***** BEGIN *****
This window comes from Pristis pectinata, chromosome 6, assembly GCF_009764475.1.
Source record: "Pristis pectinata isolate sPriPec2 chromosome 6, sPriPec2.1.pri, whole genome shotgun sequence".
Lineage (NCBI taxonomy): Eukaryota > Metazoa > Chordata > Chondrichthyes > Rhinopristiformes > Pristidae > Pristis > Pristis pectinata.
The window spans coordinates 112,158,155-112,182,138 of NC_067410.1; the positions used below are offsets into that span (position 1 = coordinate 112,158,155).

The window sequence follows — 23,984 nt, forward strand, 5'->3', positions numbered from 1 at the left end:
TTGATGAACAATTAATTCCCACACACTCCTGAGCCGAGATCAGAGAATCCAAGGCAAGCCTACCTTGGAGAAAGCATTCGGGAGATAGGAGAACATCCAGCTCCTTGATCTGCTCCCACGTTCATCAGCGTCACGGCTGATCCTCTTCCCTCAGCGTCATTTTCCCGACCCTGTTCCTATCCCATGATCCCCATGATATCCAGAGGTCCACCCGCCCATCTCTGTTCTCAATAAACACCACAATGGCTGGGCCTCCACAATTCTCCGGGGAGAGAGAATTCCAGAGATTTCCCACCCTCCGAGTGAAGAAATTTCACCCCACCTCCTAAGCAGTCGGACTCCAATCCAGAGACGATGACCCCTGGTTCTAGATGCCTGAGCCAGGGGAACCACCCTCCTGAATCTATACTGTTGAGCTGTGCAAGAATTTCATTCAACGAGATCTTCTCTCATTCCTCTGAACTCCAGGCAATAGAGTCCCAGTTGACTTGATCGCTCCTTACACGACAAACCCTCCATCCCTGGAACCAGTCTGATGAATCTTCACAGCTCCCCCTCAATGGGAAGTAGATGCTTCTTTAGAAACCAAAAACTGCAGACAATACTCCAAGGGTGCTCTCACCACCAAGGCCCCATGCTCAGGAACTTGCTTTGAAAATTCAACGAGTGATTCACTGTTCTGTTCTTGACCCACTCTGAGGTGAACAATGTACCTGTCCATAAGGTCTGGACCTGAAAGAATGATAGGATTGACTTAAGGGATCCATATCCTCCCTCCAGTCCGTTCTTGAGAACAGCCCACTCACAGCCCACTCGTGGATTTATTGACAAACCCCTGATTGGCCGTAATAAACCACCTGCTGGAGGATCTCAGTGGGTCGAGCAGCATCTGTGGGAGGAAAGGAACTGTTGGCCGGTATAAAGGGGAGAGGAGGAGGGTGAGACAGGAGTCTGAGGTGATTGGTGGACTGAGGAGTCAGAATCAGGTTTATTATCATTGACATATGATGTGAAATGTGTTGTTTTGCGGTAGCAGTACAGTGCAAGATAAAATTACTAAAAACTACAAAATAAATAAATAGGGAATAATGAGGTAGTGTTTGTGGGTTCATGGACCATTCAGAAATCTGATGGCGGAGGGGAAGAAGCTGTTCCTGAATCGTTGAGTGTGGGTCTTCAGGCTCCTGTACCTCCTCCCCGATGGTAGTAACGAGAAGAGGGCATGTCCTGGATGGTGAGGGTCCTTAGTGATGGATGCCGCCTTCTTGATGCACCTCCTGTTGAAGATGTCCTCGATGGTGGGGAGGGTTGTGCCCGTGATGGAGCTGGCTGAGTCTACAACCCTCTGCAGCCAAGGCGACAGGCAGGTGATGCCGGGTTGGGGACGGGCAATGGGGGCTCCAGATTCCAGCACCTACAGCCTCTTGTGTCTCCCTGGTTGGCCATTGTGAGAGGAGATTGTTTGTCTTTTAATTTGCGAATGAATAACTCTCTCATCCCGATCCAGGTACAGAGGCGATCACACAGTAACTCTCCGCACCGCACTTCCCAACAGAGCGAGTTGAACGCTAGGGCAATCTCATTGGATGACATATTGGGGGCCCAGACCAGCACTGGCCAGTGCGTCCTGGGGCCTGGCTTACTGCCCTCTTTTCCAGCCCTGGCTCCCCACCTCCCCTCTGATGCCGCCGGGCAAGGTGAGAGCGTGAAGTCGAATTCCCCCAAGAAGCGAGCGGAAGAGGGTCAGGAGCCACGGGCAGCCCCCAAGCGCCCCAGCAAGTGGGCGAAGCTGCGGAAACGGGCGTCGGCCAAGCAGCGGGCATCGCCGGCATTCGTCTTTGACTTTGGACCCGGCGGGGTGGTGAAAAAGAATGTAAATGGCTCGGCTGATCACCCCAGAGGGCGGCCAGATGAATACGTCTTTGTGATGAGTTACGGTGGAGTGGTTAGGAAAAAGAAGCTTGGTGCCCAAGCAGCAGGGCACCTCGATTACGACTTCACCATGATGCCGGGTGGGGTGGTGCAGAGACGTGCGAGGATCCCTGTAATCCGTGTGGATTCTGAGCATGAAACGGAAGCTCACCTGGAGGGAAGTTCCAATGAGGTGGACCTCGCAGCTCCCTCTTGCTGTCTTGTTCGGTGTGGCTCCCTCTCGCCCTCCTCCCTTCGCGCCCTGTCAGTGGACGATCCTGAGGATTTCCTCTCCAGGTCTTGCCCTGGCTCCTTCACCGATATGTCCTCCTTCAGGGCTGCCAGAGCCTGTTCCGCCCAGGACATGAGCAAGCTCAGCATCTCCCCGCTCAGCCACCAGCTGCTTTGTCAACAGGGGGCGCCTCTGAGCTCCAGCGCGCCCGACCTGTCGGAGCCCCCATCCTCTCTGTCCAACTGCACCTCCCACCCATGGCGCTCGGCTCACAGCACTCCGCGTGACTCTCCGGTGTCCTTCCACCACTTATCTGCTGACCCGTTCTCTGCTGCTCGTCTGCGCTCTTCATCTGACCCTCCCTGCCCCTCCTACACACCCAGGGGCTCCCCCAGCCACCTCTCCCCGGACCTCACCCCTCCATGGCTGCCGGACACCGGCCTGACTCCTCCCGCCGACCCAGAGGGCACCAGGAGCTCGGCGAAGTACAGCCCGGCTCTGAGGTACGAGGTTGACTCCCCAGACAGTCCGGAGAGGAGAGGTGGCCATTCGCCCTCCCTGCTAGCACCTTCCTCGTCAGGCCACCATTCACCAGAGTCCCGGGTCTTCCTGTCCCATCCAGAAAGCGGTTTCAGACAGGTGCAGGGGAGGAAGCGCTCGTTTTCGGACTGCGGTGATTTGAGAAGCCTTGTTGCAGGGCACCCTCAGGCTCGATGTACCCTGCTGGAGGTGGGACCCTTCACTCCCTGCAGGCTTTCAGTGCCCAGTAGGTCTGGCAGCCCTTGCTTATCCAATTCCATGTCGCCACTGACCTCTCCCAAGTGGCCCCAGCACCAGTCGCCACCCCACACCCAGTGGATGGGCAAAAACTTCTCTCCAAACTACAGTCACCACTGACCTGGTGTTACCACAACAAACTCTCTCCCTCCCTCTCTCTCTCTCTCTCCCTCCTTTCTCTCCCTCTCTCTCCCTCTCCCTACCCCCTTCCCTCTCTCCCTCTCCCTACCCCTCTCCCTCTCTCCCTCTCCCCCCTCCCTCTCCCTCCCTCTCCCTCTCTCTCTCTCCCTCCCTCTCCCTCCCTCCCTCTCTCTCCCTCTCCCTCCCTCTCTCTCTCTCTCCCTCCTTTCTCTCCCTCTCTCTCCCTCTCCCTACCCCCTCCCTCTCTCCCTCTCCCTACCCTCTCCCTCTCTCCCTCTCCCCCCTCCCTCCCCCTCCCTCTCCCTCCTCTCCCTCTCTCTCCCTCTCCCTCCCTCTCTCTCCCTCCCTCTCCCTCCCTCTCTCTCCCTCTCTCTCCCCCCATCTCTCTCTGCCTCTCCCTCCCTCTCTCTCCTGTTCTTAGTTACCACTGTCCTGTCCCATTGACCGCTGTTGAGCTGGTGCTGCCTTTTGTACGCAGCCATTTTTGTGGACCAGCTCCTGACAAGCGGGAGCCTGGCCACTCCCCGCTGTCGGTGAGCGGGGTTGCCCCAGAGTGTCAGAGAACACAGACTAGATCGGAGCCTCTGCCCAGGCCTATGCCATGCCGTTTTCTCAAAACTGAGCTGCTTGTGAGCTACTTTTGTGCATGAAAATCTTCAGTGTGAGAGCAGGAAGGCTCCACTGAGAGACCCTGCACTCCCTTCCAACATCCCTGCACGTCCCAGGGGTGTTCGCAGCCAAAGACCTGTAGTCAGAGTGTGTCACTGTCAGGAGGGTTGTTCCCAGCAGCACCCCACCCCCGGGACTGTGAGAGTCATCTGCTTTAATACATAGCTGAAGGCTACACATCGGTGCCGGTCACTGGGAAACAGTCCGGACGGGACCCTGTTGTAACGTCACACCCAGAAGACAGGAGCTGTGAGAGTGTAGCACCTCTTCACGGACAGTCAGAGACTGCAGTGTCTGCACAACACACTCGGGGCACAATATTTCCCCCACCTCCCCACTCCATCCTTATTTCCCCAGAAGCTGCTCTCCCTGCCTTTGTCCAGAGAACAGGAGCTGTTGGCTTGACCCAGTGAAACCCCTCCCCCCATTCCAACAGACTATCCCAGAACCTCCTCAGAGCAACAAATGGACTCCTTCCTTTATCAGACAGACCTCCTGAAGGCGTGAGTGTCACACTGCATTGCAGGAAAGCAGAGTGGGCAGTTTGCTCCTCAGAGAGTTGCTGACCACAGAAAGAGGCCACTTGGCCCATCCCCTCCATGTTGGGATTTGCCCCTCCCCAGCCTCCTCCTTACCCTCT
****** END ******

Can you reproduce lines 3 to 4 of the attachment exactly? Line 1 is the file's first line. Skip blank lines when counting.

Lineage (NCBI taxonomy): Eukaryota > Metazoa > Chordata > Chondrichthyes > Rhinopristiformes > Pristidae > Pristis > Pristis pectinata.
The window spans coordinates 112,158,155-112,182,138 of NC_067410.1; the positions used below are offsets into that span (position 1 = coordinate 112,158,155).